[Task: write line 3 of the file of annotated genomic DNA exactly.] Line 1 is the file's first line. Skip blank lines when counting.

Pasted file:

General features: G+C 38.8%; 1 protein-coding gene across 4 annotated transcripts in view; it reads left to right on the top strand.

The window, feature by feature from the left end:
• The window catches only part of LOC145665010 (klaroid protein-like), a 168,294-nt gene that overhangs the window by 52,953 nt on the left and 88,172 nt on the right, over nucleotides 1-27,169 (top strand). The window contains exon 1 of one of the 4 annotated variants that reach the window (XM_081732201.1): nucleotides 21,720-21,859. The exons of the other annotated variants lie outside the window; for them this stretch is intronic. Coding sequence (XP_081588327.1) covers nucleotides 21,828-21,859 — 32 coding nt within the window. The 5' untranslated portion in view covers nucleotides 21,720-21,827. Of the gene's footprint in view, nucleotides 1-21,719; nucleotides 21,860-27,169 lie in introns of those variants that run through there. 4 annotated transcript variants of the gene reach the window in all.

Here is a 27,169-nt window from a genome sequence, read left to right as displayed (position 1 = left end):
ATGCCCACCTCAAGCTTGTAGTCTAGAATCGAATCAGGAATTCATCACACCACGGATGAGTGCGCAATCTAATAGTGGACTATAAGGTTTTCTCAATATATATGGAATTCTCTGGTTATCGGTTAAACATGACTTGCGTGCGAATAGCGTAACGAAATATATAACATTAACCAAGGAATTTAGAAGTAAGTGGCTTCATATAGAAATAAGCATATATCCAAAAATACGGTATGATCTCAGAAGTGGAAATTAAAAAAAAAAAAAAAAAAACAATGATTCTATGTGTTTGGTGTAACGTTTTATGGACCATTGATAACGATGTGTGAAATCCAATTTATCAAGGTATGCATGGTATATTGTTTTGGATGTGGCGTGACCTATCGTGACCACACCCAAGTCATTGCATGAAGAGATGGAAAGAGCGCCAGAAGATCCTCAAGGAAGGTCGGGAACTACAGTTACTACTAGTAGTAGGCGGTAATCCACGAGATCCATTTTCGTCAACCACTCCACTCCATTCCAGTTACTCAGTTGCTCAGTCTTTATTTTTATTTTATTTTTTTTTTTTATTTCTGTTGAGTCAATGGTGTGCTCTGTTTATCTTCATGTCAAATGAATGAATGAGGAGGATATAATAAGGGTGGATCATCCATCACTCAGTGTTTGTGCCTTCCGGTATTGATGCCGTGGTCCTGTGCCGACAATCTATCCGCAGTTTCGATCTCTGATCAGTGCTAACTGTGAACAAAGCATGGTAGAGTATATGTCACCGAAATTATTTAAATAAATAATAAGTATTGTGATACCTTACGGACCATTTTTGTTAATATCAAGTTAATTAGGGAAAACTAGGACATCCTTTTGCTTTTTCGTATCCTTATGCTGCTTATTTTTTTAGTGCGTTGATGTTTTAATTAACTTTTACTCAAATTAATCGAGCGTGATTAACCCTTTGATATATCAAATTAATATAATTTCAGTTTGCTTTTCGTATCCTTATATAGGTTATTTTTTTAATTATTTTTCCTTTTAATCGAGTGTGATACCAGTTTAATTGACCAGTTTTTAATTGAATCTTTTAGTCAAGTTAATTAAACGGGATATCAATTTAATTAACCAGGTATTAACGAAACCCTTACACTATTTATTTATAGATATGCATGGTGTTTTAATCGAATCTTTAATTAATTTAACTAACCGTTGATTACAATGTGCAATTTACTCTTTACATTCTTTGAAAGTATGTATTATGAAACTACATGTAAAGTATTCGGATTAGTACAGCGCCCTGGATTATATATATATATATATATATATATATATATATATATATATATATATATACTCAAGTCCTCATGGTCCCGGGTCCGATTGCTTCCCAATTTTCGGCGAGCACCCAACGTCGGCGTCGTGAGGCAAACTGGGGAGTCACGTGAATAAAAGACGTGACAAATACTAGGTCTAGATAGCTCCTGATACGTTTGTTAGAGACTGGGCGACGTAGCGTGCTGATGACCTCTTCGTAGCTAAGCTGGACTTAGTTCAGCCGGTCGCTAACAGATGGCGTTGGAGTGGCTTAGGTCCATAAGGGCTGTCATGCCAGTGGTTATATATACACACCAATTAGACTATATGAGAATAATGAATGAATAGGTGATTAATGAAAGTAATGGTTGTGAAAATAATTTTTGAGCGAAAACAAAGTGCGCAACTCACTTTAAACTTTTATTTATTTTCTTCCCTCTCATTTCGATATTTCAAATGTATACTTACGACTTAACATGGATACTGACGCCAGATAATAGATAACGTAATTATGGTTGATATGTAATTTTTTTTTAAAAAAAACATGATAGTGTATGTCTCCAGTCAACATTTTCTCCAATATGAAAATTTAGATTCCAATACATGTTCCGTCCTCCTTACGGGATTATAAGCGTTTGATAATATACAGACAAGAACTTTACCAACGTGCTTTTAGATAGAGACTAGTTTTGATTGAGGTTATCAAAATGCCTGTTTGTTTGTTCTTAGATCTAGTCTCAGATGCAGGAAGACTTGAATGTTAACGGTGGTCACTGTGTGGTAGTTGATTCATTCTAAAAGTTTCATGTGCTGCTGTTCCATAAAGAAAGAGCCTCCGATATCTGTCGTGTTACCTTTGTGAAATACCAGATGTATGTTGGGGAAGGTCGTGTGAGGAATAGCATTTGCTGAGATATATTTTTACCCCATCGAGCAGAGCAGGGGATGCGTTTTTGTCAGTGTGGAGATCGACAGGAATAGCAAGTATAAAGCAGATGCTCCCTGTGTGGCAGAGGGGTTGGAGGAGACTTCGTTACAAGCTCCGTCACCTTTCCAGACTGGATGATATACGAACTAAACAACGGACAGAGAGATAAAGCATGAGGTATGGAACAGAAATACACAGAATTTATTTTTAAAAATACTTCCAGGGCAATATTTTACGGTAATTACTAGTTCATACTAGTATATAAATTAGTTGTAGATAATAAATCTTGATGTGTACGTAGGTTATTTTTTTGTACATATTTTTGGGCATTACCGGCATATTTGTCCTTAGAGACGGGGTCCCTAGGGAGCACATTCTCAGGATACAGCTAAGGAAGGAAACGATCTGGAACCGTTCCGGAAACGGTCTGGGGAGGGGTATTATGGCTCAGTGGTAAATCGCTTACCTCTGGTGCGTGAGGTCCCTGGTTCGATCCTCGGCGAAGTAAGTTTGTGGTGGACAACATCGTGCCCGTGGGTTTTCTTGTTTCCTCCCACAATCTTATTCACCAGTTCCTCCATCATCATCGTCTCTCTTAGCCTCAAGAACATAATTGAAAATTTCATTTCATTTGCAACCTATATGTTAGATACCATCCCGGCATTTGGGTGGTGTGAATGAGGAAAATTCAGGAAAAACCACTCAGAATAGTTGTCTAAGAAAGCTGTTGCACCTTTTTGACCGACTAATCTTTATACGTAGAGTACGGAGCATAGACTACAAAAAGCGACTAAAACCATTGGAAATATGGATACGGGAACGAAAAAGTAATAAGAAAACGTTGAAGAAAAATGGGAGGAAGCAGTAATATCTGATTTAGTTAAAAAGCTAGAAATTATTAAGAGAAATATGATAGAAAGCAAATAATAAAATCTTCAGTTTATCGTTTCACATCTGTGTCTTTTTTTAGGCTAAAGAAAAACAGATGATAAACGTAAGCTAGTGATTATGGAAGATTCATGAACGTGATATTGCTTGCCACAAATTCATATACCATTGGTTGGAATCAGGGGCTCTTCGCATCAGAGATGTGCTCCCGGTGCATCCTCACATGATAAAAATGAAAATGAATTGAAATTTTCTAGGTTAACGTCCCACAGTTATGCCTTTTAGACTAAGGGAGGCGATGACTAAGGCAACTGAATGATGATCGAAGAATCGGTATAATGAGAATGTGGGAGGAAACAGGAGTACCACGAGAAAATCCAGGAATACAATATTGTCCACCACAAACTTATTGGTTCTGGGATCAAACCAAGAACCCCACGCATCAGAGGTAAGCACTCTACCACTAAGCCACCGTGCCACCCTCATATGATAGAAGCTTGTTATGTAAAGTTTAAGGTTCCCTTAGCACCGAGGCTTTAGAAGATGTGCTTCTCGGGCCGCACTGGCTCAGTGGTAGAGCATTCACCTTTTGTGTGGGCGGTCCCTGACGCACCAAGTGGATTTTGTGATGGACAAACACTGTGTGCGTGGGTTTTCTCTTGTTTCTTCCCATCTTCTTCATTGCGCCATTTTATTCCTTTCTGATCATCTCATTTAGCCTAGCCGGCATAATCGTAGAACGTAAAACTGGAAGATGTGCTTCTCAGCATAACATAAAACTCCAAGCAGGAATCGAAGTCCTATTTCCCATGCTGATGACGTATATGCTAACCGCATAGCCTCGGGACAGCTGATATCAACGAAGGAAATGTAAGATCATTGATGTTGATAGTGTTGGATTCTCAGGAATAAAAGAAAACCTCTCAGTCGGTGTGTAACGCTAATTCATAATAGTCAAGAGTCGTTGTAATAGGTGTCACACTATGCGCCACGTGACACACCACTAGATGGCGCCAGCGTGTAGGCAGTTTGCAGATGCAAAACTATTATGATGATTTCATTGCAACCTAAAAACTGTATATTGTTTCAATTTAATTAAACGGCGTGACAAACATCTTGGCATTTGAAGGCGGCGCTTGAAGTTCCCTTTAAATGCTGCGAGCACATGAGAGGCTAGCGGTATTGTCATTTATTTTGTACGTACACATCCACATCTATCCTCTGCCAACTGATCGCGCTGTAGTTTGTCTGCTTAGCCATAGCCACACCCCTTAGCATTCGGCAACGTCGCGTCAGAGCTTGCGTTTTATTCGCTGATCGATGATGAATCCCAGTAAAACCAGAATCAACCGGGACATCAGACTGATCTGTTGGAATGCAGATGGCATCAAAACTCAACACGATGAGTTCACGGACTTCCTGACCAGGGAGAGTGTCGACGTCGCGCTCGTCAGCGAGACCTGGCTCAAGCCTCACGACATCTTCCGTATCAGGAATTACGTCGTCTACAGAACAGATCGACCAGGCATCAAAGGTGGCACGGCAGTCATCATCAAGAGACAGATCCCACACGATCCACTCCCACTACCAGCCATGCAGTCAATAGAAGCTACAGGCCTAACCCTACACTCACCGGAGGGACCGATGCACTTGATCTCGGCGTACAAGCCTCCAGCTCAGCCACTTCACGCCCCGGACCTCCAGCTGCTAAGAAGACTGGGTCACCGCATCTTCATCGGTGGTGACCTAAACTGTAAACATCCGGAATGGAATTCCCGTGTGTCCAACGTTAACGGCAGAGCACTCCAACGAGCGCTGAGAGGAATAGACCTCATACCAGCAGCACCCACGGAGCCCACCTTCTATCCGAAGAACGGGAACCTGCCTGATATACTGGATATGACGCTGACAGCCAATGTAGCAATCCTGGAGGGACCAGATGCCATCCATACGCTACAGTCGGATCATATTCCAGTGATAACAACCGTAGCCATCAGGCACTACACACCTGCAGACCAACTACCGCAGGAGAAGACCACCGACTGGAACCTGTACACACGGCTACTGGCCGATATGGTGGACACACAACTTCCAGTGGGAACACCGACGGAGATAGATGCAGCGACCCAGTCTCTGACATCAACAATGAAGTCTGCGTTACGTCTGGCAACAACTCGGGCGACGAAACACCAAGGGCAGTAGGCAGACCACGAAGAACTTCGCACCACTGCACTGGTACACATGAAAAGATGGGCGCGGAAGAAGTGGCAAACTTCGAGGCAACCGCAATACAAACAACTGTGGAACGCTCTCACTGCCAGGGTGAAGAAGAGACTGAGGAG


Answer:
• The window catches only part of LOC145665010 (klaroid protein-like), a 168,294-nt gene that overhangs the window by 52,953 nt on the left and 88,172 nt on the right, over nucleotides 1-27,169 (top strand). The window contains exon 1 of one of the 4 annotated variants that reach the window (XM_081732201.1): nucleotides 21,720-21,859. The exons of the other annotated variants lie outside the window; for them this stretch is intronic. Coding sequence (XP_081588327.1) covers nucleotides 21,828-21,859 — 32 coding nt within the window. The 5' untranslated portion in view covers nucleotides 21,720-21,827. Of the gene's footprint in view, nucleotides 1-21,719; nucleotides 21,860-27,169 lie in introns of those variants that run through there. 4 annotated transcript variants of the gene reach the window in all.